From the base of a mountain its peak can be seen. This pinnacle represents the conclusion of a journey. If one can endure the hardships of the climb, one will be rewarded with a sense of completeness and accomplishment, a challenge endured met with a goal achieved.
Magic doesn't function this way.
I'm 24 years old in my very first Pro Tour. I can now finally call myself a Pro Tour competitor. I rush to the pairing boards to find myself immersed in a sea of players. From the crowd I get a pat on the shoulder and a “good luck." The players slowly dissipate and I get closer to discovering my fate for Round 1. In the distance I hear the loudspeakers begin to rattle off names for the feature match area. As I near the front of the line I hear a pair of all-too-familiar names. My heart sinks.
The lights are so hot. Much brighter than I thought they would be. A rope separates me from an audience, but no barrier can keep me from noticing the crowds of people begin to form, too big for me to count. Voices I've heard from my computer screen are now whispers all around me.
Across from me sits “the” guy. More myth than man to this point, he is the one player I've most looked up to for many years. That guy who I've watched at all hours of the night live the dreams I've dreamed. Do I really have to play against Luis Scott-Vargas in my very first Pro Tour match?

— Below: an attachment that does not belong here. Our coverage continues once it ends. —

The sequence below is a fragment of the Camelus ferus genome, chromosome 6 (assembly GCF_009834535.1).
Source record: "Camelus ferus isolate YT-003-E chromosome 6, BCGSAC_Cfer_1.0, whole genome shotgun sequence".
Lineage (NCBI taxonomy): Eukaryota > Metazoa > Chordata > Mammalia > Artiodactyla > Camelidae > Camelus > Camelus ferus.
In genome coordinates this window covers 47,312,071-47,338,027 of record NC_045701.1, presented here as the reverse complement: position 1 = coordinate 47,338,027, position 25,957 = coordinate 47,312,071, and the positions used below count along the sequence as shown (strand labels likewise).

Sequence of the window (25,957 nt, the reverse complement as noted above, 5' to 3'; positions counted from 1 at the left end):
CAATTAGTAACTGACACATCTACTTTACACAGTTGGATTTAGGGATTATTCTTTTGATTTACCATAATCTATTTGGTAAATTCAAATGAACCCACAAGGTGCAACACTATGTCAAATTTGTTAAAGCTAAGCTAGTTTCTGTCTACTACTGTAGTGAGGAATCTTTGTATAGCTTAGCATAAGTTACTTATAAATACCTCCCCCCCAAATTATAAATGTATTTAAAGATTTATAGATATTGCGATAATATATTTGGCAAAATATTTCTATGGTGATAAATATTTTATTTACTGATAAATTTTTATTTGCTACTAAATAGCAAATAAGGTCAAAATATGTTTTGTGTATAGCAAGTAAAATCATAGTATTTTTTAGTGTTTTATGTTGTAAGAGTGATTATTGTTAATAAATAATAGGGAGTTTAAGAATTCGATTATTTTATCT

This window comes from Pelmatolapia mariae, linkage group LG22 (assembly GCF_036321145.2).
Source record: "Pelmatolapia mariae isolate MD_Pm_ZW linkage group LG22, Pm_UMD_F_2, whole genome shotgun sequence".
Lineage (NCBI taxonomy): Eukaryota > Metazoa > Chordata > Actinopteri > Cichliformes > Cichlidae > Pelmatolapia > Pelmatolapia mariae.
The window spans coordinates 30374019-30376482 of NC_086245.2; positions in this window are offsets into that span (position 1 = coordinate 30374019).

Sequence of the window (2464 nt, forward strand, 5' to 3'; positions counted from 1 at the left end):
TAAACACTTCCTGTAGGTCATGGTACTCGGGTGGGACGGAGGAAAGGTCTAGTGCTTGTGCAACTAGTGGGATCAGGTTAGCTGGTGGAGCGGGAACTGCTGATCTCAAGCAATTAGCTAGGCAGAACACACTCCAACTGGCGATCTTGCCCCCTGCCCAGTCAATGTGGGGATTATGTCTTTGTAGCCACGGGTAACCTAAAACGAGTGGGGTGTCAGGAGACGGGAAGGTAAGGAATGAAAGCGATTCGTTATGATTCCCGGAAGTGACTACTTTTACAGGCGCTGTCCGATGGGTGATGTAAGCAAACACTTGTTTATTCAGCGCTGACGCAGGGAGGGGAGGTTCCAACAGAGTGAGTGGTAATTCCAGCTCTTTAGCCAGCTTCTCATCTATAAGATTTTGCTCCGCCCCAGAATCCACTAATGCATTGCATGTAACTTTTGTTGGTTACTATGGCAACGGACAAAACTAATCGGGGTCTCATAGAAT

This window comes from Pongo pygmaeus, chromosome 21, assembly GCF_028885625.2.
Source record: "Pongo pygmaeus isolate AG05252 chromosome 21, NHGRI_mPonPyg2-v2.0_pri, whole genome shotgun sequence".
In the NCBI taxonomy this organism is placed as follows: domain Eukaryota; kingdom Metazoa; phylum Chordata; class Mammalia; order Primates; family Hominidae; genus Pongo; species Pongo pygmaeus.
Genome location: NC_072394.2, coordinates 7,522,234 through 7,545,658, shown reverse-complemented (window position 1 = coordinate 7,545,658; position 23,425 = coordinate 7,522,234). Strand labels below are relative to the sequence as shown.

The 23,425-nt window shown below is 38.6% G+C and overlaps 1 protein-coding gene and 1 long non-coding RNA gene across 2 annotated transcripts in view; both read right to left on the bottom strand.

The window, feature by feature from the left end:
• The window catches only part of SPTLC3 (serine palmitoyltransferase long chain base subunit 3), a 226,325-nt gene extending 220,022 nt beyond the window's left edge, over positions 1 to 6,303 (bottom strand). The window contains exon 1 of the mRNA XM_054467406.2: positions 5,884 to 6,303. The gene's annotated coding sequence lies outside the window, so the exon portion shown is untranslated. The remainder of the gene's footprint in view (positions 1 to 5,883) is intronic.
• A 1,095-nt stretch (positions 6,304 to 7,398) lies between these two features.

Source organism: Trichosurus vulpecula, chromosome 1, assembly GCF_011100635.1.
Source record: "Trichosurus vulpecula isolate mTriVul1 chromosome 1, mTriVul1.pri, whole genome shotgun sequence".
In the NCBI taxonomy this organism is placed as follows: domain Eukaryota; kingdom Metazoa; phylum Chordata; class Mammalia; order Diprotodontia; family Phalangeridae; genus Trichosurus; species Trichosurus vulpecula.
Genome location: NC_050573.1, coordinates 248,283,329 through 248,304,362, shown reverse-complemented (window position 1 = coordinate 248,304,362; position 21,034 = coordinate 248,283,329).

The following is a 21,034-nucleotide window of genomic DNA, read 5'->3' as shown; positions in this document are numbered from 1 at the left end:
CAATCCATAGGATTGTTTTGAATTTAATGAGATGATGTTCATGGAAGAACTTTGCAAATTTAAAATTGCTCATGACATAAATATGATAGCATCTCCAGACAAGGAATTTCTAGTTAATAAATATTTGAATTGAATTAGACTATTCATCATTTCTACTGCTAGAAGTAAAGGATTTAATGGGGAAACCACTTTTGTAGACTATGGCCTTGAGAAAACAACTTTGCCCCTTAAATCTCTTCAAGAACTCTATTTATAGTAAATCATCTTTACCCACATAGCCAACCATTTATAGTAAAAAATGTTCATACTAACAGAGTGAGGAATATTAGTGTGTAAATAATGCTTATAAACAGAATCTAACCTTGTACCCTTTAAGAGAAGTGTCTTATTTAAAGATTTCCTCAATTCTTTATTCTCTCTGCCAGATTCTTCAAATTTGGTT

What was that? I look down to see my carelessness in shuffling has left a card in my deck unplayable. The corner of one of them is completely bent, leaving it worthless.
“Can I go replace this?”
Can this really be happening? I'm in my first match at the Pro Tour and I just ruined one of my cards. Is that a game loss? This has never happened before! I sit in complete vulnerability waiting for someone to give me direction.
“I've got one of those.”
I look back to find one of those familiar voices pulling out a card from his shirt pocket. We exchange cards and I continue to shuffle.
I go on to lose the match and memory. This was the base of the mountain my foundation was to be built upon. It was the first step I would take on my journey to reach the highest peaks of competitive Magic. It may have been a rocky start, but a beginning nonetheless. I was a kid from North Dakota who turned a hobby into a journey of self-discovery. Now, I did not know this at the time, but it's always difficult to see the forest from the trees.